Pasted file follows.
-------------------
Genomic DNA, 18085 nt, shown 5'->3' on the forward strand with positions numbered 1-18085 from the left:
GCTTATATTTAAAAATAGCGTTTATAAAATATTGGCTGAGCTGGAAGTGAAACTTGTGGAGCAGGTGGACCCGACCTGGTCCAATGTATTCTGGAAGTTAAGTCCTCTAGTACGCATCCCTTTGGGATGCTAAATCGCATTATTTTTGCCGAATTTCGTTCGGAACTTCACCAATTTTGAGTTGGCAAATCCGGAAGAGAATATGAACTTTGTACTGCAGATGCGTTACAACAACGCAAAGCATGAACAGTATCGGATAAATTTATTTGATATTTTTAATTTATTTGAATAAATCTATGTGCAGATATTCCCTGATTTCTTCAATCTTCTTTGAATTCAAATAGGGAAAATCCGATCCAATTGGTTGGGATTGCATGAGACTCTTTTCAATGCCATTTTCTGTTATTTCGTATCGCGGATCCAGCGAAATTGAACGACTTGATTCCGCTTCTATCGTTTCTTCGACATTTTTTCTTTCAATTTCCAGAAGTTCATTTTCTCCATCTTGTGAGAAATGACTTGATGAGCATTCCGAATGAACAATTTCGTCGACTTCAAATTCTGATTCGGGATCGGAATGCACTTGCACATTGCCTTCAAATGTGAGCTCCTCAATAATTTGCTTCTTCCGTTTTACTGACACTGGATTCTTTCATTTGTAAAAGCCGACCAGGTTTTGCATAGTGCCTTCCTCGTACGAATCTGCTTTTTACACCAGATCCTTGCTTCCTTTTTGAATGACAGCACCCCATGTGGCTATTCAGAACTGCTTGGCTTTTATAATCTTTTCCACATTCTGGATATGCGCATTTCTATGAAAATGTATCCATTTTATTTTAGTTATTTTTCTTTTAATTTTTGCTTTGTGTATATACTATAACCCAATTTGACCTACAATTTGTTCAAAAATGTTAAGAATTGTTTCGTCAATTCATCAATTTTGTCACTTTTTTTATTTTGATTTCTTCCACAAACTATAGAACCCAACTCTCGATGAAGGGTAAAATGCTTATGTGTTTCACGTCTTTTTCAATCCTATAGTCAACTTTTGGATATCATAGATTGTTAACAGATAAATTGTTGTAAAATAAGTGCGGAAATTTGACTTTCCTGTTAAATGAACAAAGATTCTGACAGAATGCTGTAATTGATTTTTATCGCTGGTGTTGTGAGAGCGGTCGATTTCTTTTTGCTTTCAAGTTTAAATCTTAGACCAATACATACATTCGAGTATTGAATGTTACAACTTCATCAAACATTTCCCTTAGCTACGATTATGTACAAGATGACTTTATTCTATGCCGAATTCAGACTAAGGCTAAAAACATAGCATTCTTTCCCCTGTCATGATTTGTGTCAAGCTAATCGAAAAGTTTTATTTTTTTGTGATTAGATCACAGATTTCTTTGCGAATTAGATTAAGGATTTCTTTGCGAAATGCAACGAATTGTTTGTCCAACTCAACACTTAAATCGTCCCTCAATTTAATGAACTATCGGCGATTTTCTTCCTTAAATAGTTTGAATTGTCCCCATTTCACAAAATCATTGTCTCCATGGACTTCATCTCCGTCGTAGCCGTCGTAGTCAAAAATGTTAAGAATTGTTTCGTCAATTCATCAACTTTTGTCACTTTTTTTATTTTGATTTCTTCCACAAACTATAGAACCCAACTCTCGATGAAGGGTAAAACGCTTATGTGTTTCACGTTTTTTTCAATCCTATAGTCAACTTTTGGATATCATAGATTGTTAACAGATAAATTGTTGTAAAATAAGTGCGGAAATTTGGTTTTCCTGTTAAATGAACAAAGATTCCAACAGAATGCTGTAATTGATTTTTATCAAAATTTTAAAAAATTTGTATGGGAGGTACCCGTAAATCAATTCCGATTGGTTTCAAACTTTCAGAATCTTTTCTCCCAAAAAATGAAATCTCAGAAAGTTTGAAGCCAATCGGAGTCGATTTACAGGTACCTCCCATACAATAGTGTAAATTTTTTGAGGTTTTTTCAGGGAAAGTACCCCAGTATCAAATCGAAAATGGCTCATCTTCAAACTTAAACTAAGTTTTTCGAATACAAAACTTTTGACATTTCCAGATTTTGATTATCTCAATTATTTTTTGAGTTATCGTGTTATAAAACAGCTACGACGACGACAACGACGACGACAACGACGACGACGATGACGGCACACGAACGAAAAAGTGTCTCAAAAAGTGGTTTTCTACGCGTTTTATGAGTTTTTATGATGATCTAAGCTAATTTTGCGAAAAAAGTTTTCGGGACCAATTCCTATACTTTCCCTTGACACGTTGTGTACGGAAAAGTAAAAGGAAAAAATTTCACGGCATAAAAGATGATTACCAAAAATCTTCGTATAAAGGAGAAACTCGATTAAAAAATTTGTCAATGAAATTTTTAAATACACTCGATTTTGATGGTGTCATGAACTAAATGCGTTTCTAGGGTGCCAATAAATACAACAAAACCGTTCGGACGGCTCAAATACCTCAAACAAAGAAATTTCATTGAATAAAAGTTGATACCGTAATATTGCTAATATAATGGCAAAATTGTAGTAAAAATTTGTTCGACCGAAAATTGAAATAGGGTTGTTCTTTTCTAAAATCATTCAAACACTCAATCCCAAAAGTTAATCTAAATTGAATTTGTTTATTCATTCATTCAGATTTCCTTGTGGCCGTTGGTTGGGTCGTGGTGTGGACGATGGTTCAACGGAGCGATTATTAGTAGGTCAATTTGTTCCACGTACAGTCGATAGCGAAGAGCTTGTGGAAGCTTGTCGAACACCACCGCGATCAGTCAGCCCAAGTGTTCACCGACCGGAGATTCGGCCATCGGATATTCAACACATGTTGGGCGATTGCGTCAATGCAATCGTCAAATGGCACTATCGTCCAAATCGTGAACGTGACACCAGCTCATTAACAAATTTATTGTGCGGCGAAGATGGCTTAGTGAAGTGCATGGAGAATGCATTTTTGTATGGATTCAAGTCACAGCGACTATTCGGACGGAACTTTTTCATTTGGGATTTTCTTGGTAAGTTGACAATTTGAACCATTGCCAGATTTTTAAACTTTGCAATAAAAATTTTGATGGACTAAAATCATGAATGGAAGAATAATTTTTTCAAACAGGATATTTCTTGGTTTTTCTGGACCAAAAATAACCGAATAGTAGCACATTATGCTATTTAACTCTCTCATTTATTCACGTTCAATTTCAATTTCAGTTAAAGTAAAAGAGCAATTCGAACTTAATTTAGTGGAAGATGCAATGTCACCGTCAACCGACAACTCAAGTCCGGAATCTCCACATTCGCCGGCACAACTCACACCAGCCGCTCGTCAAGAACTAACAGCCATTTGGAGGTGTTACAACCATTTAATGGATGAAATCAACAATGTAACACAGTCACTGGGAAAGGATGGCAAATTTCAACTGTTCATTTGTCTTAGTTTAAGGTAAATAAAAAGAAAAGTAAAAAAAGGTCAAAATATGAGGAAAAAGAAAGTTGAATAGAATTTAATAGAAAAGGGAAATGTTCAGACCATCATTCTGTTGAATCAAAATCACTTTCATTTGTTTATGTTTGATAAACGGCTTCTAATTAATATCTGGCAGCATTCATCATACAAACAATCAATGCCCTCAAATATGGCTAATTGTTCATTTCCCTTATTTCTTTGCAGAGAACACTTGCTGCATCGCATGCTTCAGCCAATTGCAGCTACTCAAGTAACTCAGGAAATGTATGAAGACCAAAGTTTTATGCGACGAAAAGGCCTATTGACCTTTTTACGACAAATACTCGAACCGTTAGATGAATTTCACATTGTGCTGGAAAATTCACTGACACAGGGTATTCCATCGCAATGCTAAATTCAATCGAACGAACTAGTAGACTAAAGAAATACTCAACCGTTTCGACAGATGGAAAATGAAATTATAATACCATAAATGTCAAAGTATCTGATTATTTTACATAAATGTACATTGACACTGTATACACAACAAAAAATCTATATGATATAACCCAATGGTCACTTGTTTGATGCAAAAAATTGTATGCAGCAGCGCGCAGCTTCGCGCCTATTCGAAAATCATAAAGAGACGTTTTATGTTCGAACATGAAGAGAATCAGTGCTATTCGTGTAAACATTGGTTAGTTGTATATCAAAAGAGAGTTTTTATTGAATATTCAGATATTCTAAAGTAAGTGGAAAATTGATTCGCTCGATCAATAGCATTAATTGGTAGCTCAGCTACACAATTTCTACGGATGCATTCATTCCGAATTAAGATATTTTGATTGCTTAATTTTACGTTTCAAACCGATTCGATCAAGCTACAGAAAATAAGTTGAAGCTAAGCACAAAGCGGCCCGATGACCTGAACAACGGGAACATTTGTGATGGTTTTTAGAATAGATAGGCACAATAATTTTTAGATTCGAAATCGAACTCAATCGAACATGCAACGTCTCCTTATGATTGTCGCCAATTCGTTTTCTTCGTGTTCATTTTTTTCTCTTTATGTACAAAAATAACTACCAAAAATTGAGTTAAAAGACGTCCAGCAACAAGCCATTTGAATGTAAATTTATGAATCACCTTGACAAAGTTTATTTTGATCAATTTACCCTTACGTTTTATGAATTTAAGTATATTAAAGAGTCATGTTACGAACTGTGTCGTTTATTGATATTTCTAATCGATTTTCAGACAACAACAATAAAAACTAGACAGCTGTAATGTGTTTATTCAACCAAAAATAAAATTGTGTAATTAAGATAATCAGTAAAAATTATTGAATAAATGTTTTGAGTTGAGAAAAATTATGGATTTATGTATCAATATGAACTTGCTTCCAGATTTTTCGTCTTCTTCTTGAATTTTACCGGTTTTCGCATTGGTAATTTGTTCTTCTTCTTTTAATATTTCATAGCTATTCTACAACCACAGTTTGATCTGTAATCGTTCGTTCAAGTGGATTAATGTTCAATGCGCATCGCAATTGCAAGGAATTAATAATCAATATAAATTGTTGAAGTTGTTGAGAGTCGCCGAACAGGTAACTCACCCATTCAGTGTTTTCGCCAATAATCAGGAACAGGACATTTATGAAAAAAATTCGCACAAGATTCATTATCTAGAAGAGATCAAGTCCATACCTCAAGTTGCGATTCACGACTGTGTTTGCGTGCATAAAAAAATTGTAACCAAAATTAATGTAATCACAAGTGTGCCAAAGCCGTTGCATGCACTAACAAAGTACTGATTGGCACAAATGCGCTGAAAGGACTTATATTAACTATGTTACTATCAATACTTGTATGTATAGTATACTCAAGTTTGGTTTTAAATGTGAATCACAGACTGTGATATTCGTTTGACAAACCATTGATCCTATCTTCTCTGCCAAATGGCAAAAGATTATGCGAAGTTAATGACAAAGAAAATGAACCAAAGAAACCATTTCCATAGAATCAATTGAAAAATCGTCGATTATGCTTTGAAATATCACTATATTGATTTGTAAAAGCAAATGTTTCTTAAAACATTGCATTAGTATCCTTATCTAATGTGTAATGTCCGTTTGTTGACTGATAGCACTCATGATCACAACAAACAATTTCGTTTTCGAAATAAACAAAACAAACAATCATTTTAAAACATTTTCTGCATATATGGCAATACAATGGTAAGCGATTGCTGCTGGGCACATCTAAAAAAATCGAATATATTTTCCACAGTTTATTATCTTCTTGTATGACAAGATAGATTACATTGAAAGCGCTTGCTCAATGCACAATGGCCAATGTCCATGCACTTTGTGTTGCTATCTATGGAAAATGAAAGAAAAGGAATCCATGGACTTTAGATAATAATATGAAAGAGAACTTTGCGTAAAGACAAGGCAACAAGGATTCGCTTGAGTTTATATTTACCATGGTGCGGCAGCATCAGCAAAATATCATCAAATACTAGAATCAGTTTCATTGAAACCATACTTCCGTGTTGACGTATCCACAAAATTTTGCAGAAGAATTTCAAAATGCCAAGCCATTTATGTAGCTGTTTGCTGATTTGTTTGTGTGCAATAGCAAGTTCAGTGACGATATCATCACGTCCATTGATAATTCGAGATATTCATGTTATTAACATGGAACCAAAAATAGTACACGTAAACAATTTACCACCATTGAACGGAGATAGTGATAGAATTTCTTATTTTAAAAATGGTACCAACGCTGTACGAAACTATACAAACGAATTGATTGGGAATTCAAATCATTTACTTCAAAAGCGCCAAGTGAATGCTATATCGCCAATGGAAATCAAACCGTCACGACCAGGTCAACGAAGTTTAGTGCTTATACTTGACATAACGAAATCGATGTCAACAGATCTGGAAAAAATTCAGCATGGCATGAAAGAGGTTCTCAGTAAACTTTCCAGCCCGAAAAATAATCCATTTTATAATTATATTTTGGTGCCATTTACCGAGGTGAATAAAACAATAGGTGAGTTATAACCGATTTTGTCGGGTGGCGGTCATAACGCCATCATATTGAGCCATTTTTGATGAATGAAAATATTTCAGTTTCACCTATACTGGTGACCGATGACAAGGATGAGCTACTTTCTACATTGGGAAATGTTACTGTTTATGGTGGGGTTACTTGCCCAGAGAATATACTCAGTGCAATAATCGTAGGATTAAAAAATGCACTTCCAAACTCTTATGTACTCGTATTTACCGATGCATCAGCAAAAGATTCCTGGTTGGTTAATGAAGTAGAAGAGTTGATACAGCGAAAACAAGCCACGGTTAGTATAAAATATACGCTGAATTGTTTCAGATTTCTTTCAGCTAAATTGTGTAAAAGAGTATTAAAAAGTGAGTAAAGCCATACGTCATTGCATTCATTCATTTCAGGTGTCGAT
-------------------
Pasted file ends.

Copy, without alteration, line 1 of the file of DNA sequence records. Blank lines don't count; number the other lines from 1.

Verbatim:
Genomic DNA, 18085 nt, shown 5'->3' on the forward strand with positions numbered 1-18085 from the left: